In a 2015 publication, researchers did an analysis of teeth from the remains of 101 individuals that were collected from a variety of museums and archaeological excavations. They found DNA of the bacterium that causes plague, called Yersinia pestis, in seven of these people.
The earliest sample that had plague DNA was from Bronze Age Siberia, and dated back to 2794 B.C., and the latest specimen with plague, from early Iron Age Armenia, dated back to 951 B.C. Previously, the oldest direct molecular evidence that this bacterium infected humans was only about 1,500 years old.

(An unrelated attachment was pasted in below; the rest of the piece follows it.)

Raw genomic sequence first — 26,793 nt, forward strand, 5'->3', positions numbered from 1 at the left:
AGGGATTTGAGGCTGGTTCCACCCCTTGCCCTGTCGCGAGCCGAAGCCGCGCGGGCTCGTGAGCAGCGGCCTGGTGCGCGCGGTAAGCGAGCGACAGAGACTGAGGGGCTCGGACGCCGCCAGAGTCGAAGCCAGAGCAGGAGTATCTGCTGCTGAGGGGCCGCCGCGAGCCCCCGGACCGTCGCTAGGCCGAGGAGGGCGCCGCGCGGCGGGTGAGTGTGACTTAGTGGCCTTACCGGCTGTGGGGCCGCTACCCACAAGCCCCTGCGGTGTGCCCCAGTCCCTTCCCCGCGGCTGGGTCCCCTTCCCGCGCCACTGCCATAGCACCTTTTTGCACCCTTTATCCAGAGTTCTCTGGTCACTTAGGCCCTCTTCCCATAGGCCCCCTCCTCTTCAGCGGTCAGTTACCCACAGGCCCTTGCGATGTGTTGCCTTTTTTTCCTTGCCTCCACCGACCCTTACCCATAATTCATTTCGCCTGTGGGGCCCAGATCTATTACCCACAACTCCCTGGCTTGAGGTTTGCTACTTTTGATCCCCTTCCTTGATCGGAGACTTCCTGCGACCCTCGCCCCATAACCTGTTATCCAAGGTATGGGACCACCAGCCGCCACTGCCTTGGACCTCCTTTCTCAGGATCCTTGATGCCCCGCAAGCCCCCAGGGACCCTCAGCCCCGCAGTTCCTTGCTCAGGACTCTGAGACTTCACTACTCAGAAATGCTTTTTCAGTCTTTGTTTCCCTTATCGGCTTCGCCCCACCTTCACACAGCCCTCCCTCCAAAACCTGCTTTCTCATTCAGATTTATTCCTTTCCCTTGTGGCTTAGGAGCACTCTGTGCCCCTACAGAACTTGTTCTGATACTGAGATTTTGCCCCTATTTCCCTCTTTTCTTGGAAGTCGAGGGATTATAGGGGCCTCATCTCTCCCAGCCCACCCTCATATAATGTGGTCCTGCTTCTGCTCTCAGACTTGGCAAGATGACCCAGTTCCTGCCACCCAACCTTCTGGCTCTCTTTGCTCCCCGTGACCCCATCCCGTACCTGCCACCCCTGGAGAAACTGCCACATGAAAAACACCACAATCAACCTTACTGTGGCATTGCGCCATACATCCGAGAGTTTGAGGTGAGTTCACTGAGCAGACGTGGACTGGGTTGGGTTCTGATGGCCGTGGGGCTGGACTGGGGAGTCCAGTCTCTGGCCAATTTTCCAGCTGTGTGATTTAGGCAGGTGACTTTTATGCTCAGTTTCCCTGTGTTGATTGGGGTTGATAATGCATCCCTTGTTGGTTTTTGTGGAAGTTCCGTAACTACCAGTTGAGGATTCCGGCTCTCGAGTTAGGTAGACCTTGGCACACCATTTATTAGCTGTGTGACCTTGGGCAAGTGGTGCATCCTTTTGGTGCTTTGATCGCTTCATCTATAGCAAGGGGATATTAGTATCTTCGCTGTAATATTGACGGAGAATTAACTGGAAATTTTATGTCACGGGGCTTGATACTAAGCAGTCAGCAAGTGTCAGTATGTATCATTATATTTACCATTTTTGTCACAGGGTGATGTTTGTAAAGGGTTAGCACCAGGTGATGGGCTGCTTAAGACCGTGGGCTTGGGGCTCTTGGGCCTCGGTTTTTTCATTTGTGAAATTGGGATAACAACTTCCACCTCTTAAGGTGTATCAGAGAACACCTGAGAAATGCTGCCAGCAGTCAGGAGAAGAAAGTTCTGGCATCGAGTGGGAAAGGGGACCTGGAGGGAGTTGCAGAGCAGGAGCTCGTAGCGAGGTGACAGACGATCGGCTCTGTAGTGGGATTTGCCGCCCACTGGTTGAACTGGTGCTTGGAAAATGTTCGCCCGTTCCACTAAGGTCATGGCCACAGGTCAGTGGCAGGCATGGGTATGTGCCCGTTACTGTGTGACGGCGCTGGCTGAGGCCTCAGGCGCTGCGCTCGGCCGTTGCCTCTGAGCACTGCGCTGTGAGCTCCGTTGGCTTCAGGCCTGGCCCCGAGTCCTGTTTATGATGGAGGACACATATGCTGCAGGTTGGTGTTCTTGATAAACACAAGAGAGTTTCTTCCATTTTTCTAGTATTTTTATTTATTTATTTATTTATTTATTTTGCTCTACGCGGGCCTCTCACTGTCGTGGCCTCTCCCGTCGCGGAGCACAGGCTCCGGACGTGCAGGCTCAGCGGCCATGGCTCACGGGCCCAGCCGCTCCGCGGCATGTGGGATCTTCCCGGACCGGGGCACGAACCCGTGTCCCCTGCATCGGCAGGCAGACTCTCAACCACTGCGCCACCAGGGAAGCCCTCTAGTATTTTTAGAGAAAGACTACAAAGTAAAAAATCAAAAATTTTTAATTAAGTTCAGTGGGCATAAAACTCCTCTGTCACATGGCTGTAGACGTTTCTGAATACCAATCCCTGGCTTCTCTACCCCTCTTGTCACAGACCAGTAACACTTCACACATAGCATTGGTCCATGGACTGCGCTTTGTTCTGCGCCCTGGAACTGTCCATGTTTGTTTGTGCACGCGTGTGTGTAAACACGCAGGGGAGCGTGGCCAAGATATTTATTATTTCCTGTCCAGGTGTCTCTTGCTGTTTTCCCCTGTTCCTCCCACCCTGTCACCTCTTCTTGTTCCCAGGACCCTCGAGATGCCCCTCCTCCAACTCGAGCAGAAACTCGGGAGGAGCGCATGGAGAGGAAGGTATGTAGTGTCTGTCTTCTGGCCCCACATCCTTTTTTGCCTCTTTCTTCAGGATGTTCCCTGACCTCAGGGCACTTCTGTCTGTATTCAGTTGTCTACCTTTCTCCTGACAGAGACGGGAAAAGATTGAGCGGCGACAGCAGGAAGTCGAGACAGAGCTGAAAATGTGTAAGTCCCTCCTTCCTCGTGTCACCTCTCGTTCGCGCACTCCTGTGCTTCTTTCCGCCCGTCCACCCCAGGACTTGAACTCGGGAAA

Apparently, the bacteria that causes plague infected the individual in Armenia, around 90 years before the establishment of the kingdom of Urartu (861 B.C.). It is unclear if many others were also infected and how big (if any) the pandemic was.
“We were able to find genuine Yersinia pestis DNA in our samples 3,000 years earlier than what had previously been shown,” said Simon Rasmussen, a lead author of the study and a bioinformatician at the Technical University of Denmark.
The Black Death
The Yersinia pestis bacteria was also responsible for The Black Death. The Black Death was one of the most devastating pandemics in human history, resulting in the deaths of an estimated 75 to 200 million people in Eurasia and peaking in Europe in the years 1346–1353.
Live Science. Plague Began Infecting Humans Much Earlier Than Thought. Charles Q. Choi. October 22, 2015.
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- “Black Death’s Gene Code Cracked”. Wired. 3 October 2001. Retrieved 12 February 2015.